But there is more: "From 2019, the Italians in the World Report proposes the ranking of the top 25 municipalities by migratory incidence and scrolling down the list it is not surprising that, in 2020, 7 territories in the province of Oristano are in the top ten positions with a percentage higher than 43 percent. They are Bidonì, Senis, Montresta, Sagama, Sennariolo, Suni and Sorradile ".
To welcome the emigrants, as in the seventies, are mainly Germany, France, Belgium, United Kingdom, the Netherlands, Switzerland. And there are also many people from Oristano who instead reach North Africa. Among the stories collected by Marisa Fois is that of Andrea Zucca, forty years old from Busachi: "During the years of his university education he traveled between Siena, Barcelona, Milan. Then for work he was in numerous countries around the world until he settled in Peru, then Venezuela, Brazil, Angola. In the meantime he married a Peruvian girl and two twins were born. At the end of this year he will return to Milan but all his experiences have not allowed him to return to Sardinia, a land with which has a very strong bond ".
His experience shows that "in the end it is not always the will that counts, with his curriculum he would have preferred to return to his land even with a lower salary but somehow he had to give up because, to simplify, he is 'too titled'" . Yet that sort of umbilical cord with Sardinia has never actually broken, "so much so that if his children are asked where they are from, even though they have never been there, they reply: 'We are Sardinians from Busachi!'. Andrea has always wanted to: give them a sense of roots ".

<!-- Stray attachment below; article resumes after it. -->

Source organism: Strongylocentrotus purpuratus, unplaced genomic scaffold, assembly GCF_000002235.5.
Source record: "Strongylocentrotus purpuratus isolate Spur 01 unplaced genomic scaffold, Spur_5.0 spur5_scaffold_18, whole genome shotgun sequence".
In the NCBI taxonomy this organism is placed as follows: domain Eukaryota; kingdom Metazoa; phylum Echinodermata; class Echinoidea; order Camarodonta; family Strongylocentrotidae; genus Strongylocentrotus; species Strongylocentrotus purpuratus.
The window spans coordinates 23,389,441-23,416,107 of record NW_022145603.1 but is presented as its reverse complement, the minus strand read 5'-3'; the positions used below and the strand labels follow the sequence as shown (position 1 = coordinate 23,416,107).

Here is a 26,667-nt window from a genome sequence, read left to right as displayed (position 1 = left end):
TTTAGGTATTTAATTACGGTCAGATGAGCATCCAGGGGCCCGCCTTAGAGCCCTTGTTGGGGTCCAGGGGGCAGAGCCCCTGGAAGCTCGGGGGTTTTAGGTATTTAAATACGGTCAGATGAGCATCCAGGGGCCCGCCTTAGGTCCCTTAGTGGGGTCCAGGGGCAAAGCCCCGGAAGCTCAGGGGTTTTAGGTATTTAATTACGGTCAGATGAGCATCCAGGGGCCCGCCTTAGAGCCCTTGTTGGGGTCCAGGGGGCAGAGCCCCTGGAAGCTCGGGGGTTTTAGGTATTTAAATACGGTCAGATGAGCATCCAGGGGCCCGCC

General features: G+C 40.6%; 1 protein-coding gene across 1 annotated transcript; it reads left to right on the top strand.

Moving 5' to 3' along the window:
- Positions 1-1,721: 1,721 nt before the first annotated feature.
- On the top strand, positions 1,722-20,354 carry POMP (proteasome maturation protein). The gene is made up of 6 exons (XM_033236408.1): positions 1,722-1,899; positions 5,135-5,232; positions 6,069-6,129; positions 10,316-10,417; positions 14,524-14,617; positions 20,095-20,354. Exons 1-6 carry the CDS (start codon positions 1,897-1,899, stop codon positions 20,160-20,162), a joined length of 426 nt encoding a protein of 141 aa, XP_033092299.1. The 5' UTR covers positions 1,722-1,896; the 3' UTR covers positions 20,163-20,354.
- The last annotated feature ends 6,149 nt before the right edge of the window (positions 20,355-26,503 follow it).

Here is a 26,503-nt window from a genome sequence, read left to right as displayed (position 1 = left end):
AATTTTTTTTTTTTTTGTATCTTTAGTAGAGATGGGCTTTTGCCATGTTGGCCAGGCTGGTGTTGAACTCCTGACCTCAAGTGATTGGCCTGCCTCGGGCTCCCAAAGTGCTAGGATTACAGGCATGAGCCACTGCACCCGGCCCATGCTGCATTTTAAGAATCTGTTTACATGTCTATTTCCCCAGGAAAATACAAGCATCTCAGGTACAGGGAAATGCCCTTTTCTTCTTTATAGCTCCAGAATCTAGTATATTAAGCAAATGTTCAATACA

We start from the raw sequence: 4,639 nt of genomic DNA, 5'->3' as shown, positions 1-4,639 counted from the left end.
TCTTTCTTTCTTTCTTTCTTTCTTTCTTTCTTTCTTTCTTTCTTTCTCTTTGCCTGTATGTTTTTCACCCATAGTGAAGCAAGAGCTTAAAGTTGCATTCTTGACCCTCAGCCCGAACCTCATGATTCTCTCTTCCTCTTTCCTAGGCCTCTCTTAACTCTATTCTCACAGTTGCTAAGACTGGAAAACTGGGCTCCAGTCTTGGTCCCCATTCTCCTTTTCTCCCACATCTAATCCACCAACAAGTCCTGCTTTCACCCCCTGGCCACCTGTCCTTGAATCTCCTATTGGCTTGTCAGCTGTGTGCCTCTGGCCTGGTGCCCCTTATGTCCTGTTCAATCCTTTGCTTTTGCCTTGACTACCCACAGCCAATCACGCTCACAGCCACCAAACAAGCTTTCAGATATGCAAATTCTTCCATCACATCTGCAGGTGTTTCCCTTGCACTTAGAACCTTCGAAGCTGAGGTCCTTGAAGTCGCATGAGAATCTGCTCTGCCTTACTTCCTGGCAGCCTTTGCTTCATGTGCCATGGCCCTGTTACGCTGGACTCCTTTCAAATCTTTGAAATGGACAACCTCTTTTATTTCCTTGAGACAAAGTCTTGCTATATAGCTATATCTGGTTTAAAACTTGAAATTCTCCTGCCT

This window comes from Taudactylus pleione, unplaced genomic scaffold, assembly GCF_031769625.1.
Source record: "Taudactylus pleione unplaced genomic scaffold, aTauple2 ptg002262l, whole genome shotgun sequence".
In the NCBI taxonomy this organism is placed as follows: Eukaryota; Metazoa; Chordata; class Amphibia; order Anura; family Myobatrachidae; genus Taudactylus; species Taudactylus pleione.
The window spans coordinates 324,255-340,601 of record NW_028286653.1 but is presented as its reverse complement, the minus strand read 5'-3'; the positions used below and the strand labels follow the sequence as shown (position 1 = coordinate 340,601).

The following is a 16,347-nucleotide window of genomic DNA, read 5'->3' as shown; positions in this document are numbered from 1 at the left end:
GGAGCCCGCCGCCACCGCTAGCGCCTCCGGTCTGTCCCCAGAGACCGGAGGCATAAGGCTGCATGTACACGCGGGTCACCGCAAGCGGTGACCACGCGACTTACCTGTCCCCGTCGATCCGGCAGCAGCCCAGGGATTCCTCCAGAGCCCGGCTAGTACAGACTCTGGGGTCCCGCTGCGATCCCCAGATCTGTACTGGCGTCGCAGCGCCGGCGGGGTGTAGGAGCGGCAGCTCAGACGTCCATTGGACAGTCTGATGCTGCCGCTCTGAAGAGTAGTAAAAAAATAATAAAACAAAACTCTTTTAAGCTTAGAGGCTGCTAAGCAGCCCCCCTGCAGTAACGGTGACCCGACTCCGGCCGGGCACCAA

In the study of Marisa Fois we also talk about the reality of Asuni, a small village of just over 300 inhabitants whose face has been strongly modified by emigration. Since 2002 it has also hosted the Documentation Center of Migrant Cultures with an archive of historical emigration divided into two sections: "One from the first half of the nineteenth century to 1925, the other dedicated to the flow in Uruguay from the mid-nineteenth century to the second after the war ".
The entire documentary path followed by Fois serves to highlight some points: "For example, the fact that mobility is to be understood not only in a negative way but also as richness. The one you look for when you leave and the one you bring back when, if you succeed, you go back to make your experience available to the community also in the economic fabric ".
And in a period of coronavirus emergency, precisely the lockdown taught us something: "It made us understand the importance of freedom of movement - concludes Marisa Fois -, it showed us the erroneousness of our deep conviction, namely that our passport Italian would open many doors for us. Now we have gone to the "other side", to put it simply. Those borders that we ourselves have created have closed against us. In Switzerland, where I live, for example, for those arriving from Sardinia are 10 days of quarantine expected ". The island is in fact considered by the Swiss government one of the "red regions".